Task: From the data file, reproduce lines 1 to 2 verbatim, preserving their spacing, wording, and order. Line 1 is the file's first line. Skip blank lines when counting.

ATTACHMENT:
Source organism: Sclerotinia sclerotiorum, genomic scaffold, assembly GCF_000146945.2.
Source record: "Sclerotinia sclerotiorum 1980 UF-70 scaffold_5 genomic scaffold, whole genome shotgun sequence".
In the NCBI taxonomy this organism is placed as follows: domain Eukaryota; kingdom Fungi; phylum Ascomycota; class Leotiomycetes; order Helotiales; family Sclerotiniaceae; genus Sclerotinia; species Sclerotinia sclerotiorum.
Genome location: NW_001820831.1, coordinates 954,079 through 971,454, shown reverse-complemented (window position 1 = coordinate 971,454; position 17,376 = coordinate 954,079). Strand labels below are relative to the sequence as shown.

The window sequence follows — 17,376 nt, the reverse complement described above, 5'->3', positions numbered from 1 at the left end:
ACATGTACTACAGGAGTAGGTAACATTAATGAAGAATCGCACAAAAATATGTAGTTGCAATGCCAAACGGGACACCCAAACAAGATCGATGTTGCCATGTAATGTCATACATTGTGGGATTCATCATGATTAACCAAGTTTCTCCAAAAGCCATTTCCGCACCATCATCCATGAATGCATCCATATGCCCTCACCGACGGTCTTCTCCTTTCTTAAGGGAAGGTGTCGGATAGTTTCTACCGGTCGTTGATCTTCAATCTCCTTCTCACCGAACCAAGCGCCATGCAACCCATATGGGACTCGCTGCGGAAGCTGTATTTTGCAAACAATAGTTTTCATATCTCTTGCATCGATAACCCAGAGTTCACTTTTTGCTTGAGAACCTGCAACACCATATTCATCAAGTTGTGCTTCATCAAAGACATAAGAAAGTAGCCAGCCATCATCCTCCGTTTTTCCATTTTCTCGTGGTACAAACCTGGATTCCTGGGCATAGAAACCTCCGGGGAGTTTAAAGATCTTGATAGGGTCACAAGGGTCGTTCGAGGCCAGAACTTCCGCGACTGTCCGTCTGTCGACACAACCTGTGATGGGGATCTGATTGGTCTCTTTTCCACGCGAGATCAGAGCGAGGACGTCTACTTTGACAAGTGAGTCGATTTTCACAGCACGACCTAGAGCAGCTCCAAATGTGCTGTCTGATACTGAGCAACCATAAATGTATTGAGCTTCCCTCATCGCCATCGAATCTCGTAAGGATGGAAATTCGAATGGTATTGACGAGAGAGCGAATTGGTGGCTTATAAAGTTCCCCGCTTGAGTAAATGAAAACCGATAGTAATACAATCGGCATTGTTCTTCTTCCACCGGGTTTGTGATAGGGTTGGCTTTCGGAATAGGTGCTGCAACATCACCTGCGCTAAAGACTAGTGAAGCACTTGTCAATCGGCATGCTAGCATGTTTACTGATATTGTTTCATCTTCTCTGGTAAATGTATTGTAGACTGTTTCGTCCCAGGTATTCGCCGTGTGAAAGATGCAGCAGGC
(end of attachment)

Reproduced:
Source organism: Sclerotinia sclerotiorum, genomic scaffold, assembly GCF_000146945.2.
Source record: "Sclerotinia sclerotiorum 1980 UF-70 scaffold_5 genomic scaffold, whole genome shotgun sequence".